User Experience (UX) is how a user feels when they interact with a product. A user’s feelings could be affected by so many parts of their interaction with your product, so it is important to make them feel as good as possible at every touch point.
Imagine yourself as a diner at a nice restaurant that has poor sound-proofing. The food might taste good and the service might be impeccable, but if you can’t hear the people you came to chat to, it’s an expensive dinner alone. Not an ideal experience. The same holds true for digital products like apps and websites. If you’ve built an online store with beautiful products at affordable prices, you’ve won half the battle. But let’s say you only offer 2-day returns and 37-day shipping, you probably aren’t going to have many customers.
UX goes broader than just how the product looks and feels. It considers every aspect of what you’re communicating to your audience, how you’re communicating it, and tries to optimise it for their context. If we were to continue the example from above with the online store with poor shipping and return policies, UX design would uncover these pain-points systematically. The UX design process would start by building empathy for customers by speaking to them, observing their interactions, analysing behavioural data, developing hypotheses, and constantly testing improvements to the product.
A poor user experience can have detrimental effects on so many things, so it is important to be mindful of each of your product’s touch-points. Here are a few examples of how a poor UX experience can affect your product and therein, your bottom line:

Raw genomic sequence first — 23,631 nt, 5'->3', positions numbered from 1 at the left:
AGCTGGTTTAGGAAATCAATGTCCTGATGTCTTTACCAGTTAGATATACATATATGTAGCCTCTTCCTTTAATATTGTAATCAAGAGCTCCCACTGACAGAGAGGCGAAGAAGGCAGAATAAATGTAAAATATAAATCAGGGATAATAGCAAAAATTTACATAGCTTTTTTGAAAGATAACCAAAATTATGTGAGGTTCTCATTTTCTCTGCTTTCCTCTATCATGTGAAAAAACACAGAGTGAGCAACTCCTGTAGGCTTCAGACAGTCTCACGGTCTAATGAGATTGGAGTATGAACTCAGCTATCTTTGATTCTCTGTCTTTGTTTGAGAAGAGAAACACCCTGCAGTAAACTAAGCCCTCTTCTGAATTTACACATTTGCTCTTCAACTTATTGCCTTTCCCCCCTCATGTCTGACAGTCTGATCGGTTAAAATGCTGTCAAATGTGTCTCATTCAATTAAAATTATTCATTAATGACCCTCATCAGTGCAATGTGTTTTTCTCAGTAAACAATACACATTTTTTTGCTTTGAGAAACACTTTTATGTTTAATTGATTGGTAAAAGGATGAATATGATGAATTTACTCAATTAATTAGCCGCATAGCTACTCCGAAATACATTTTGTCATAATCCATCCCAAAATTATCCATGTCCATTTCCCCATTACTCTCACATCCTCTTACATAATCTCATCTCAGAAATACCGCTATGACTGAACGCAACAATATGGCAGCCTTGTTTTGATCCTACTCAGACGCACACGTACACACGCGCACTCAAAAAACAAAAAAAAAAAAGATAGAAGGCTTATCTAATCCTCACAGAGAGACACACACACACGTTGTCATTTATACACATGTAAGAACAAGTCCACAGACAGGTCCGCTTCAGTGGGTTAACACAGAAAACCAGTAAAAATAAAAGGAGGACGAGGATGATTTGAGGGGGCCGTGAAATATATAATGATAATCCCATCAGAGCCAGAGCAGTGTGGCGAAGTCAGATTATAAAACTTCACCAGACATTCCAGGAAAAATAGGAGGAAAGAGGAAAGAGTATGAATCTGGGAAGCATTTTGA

1 – Bad checkout – an unnecessarily complicated checkout experience can lead to cart abandonment, with 25% of shoppers leaving websites because they felt that navigation was too complicated. http://www.eystudios.com/2016/09/2016-state-ecommerce-cart-abandonment-recapture-statistics-infographic/
2 – Poor mobile experience – people now spend around 45% of their time on their smartphone, vs 37% PC and 18% tablet. If you don’t have a mobile-friendly site, there is a strong chance your ideal customers won’t find you. This is truer today, with search engine penalising sites with poor mobile usability. https://yump.com.au/2016-australian-mobile-statistics-how-digital-is-increasingly-a-mobile-first-experience/
3 – Untrustworthy site – If you’re asking people for personal information such as email addresses or payment details, and your site doesn’t look trustworthy or isn’t secured by SSL, there is a strong likelihood that your users won’t leave you with the information you were banking on. http://www.eystudios.com/2016/09/2016-state-ecommerce-cart-abandonment-recapture-statistics-infographic/
4 – Too many boring emails – You are sending your customers email from a server that has what is essentially a spam score. If you send your customers boring or irrelevant emails and they start marking you as spam instead of simply unsubscribing, they are affecting your server’s spam score. This trains spam filters to reject your emails, making it even harder for you to communicate with your audience! http://www.digitalmarketing-glossary.com/What-is-Spam-score-definition
5 – Poorly written content – Search Engine Optimisation is not a farce, it is a seriously powerful marketing tool. It relies on well-written content that clearly addresses a certain topic. Though the information housed on your site might be gold, if it isn’t written in a search-engine-friendly way, it may never reach your audience. https://unamo.com/blog/seo/30-important-google-ranking-factors-beginner-know
UX takes into account much more than simply the look and feel of the site – it extends into often forgotten paradigms.